Headphones (or "head-phones" in the early days of telephony and radio) are a pair of small loudspeakers that are designed to be held in place close to a user's ears. They are also known as earspeakers, earphones or, colloquially, cans. The alternate in-ear versions are known as earbuds or earphones.In the context of telecommunication, a headset is a combination of headphone and microphone. Headphones either have wires for connection to a signal source such as an audio amplifier, radio, CD player, portable media player, mobile phone, electronic musical instrument, or have a wireless device, which is used to pick up signal without using a cable.
The different types of headphones have different sound reproduction characteristics. Closed-back headphones, for example, are good at reproducing bass frequencies. Headphones that use cables typically have either a 1/4 inch jack or an 1/8 inch jack for plugging the headphones into the sound source. Unwanted sound from the environment can be reduced by excluding sound from the ear by passive noise isolation, or, often in conjunction with isolation, by active noise cancellation.
Passive noise isolation is essentially using the body of the earphone, either over or in the ear, as a passive earplug that simply blocks out sound. The headphone types that provide most attenuation are in-ear canal headphones and closed-back headphones, both circumaural and supra aural. Open-back and earbud headphones provide some passive noise isolation, but much less than the others. Typical closed-back headphones block 8 to 12 dB, and in-ears anywhere from 10 to 15 dB.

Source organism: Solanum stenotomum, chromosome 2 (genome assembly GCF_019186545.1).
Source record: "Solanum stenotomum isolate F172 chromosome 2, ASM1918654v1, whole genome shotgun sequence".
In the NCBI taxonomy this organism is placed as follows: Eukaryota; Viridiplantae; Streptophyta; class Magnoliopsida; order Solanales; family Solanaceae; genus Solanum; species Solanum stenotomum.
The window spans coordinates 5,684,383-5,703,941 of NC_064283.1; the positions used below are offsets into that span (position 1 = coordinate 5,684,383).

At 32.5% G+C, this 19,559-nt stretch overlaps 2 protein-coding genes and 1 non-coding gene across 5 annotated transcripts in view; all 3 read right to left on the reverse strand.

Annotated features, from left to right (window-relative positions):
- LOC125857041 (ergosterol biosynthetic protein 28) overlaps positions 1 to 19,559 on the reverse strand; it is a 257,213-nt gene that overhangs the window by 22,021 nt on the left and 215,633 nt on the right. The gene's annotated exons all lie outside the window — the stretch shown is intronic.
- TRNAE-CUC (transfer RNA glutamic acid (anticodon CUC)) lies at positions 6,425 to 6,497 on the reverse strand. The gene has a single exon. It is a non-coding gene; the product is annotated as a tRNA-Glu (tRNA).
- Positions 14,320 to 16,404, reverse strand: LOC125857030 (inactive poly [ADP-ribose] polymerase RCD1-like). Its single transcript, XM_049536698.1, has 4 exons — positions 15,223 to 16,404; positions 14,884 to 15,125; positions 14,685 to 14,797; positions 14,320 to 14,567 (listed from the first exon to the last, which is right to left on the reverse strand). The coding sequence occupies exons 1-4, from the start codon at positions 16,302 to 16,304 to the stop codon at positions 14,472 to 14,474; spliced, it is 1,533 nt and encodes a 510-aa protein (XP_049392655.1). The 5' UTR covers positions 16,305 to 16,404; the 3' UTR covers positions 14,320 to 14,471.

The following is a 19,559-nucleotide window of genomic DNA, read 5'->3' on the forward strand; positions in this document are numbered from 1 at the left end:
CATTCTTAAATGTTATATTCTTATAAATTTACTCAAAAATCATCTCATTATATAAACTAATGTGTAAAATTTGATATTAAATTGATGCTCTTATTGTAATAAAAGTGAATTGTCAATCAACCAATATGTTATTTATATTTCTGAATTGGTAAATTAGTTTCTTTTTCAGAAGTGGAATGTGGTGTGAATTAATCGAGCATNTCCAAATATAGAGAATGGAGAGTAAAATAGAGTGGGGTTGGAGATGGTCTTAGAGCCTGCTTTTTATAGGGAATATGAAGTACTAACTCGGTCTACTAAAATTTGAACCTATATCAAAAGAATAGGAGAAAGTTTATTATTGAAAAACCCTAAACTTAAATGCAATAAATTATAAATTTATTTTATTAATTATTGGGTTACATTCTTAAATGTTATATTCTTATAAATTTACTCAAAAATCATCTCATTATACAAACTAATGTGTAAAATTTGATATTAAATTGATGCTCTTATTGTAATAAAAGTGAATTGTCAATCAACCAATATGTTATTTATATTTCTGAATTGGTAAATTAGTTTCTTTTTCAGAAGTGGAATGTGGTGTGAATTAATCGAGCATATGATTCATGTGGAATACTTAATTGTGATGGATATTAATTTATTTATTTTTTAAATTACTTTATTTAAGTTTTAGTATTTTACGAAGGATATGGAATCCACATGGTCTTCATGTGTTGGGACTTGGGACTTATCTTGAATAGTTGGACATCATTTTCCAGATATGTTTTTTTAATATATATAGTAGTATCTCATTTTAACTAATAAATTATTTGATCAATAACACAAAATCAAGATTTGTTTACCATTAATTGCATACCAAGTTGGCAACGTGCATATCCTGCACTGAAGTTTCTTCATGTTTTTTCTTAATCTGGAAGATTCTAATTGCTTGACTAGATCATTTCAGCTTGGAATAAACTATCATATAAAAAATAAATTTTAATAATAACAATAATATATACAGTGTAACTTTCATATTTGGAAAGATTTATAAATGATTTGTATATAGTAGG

Active noise-cancelling headphones use a microphone, amplifier, and speaker to pick up, amplify, and play ambient noise in phase-reversed form; this to some extent cancels out unwanted noise from the environment without affecting the desired sound source, which is not picked up and reversed by the microphone. They require a power source, usually a battery, to drive their circuitry. Active noise cancelling headphones can attenuate ambient noise by 20 dB or more, but the active circuitry is mainly effective on constant sounds and at lower frequencies, rather than sharp sounds and voices. Some noise cancelling headphones are designed mainly to reduce low-frequency engine and travel noise in aircraft, trains, and automobiles, and are less effective in environments with other types of noise.